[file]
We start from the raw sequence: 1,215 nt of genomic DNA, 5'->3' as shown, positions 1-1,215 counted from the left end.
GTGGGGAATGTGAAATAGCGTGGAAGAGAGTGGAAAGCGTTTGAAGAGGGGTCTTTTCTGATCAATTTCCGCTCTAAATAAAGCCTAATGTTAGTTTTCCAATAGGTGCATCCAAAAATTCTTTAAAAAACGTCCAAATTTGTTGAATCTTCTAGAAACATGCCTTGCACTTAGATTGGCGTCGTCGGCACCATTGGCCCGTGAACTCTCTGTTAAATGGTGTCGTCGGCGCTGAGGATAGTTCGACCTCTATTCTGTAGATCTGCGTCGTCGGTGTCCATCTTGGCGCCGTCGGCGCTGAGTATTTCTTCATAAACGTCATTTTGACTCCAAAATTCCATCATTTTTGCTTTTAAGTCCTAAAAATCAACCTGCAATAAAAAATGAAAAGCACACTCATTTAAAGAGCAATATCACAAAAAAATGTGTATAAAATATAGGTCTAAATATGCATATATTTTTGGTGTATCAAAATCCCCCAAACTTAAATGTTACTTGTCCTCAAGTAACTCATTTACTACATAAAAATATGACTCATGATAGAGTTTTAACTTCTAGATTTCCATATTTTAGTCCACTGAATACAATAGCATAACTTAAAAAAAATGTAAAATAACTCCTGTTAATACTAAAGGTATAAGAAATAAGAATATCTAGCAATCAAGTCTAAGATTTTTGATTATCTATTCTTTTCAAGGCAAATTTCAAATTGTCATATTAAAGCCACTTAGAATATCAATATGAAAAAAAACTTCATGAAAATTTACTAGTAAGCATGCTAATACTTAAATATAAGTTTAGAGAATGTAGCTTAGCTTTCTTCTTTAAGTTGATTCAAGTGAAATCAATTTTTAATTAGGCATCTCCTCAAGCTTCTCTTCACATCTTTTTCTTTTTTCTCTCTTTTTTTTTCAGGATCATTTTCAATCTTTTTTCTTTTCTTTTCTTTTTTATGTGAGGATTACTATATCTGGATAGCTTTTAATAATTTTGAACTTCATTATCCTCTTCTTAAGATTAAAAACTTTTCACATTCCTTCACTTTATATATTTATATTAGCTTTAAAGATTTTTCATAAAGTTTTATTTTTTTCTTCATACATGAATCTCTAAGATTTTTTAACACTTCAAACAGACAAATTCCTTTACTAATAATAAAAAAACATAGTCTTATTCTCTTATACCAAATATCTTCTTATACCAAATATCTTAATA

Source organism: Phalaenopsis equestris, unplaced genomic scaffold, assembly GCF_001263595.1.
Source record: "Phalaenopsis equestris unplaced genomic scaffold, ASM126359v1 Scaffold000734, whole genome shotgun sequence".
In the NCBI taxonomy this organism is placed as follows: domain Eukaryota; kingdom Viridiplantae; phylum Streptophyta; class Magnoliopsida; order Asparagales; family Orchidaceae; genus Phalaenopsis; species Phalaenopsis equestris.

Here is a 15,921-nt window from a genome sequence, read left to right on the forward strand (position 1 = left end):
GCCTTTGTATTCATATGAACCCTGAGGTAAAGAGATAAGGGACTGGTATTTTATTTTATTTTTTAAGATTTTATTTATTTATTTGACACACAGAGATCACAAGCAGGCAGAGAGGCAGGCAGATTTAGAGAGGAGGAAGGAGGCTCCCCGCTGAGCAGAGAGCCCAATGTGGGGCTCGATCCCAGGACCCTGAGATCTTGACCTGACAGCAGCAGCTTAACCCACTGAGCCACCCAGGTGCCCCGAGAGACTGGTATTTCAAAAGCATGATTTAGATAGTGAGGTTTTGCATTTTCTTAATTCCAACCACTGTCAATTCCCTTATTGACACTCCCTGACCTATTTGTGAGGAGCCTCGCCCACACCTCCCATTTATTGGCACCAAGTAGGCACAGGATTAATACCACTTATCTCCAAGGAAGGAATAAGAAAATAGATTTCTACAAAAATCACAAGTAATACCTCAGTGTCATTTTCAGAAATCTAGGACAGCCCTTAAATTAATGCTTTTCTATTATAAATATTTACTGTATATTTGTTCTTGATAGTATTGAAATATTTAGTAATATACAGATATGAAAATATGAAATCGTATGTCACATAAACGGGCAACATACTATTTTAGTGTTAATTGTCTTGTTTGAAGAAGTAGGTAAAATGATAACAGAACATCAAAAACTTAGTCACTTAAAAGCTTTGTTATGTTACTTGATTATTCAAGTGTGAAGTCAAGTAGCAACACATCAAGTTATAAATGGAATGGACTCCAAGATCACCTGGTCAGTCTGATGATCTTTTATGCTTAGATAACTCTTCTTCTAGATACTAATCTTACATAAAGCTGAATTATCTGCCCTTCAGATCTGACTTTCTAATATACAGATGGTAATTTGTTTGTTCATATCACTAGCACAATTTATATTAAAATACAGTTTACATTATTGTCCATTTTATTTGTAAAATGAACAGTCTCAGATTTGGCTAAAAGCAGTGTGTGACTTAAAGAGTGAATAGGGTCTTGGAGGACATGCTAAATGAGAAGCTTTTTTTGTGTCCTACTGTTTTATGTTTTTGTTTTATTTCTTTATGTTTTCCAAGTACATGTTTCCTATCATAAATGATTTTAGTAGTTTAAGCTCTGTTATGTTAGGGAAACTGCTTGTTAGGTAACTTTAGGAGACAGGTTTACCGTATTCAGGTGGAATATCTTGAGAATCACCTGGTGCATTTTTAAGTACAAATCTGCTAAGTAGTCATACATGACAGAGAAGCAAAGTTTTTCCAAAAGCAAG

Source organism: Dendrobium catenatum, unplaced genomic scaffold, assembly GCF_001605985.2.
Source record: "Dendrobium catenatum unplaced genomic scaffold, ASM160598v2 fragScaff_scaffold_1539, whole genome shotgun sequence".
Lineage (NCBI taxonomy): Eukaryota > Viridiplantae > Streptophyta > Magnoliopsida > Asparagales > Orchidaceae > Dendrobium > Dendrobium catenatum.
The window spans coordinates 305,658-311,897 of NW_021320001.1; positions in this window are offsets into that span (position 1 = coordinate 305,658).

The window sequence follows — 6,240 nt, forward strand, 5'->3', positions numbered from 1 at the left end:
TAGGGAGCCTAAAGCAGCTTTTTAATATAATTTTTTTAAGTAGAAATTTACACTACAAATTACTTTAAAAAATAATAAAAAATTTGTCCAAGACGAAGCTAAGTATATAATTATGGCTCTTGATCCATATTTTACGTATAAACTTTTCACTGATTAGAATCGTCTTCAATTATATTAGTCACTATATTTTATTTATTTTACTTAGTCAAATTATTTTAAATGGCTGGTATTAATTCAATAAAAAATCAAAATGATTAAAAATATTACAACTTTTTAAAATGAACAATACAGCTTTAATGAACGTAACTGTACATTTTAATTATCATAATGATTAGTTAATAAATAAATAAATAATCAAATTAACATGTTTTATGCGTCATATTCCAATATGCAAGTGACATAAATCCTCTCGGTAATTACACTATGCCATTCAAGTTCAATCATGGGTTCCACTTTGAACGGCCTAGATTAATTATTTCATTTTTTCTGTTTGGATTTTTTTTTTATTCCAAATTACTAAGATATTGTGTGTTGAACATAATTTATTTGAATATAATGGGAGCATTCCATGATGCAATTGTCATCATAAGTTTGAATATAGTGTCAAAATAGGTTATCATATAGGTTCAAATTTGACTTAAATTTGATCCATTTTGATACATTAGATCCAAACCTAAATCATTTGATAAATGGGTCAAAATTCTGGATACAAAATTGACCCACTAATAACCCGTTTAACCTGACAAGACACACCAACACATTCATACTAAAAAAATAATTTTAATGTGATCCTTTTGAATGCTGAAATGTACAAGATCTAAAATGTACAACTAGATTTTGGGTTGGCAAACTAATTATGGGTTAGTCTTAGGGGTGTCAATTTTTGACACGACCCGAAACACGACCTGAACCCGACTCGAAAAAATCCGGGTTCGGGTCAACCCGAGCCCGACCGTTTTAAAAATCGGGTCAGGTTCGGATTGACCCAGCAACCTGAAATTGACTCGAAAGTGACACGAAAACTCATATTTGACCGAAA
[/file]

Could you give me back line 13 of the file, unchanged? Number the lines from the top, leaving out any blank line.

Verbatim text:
TAGGGAGCCTAAAGCAGCTTTTTAATATAATTTTTTTAAGTAGAAATTTACACTACAAATTACTTTAAAAAATAATAAAAAATTTGTCCAAGACGAAGCTAAGTATATAATTATGGCTCTTGATCCATATTTTACGTATAAACTTTTCACTGATTAGAATCGTCTTCAATTATATTAGTCACTATATTTTATTTATTTTACTTAGTCAAATTATTTTAAATGGCTGGTATTAATTCAATAAAAAATCAAAATGATTAAAAATATTACAACTTTTTAAAATGAACAATACAGCTTTAATGAACGTAACTGTACATTTTAATTATCATAATGATTAGTTAATAAATAAATAAATAATCAAATTAACATGTTTTATGCGTCATATTCCAATATGCAAGTGACATAAATCCTCTCGGTAATTACACTATGCCATTCAAGTTCAATCATGGGTTCCACTTTGAACGGCCTAGATTAATTATTTCATTTTTTCTGTTTGGATTTTTTTTTTATTCCAAATTACTAAGATATTGTGTGTTGAACATAATTTATTTGAATATAATGGGAGCATTCCATGATGCAATTGTCATCATAAGTTTGAATATAGTGTCAAAATAGGTTATCATATAGGTTCAAATTTGACTTAAATTTGATCCATTTTGATACATTAGATCCAAACCTAAATCATTTGATAAATGGGTCAAAATTCTGGATACAAAATTGACCCACTAATAACCCGTTTAACCTGACAAGACACACCAACACATTCATACTAAAAAAATAATTTTAATGTGATCCTTTTGAATGCTGAAATGTACAAGATCTAAAATGTACAACTAGATTTTGGGTTGGCAAACTAATTATGGGTTAGTCTTAGGGGTGTCAATTTTTGACACGACCCGAAACACGACCTGAACCCGACTCGAAAAAATCCGGGTTCGGGTCAACCCGAGCCCGACCGTTTTAAAAATCGGGTCAGGTTCGGATTGACCCAGCAACCTGAAATTGACTCGAAAGTGACACGAAAACTCATATTTGACCGAAA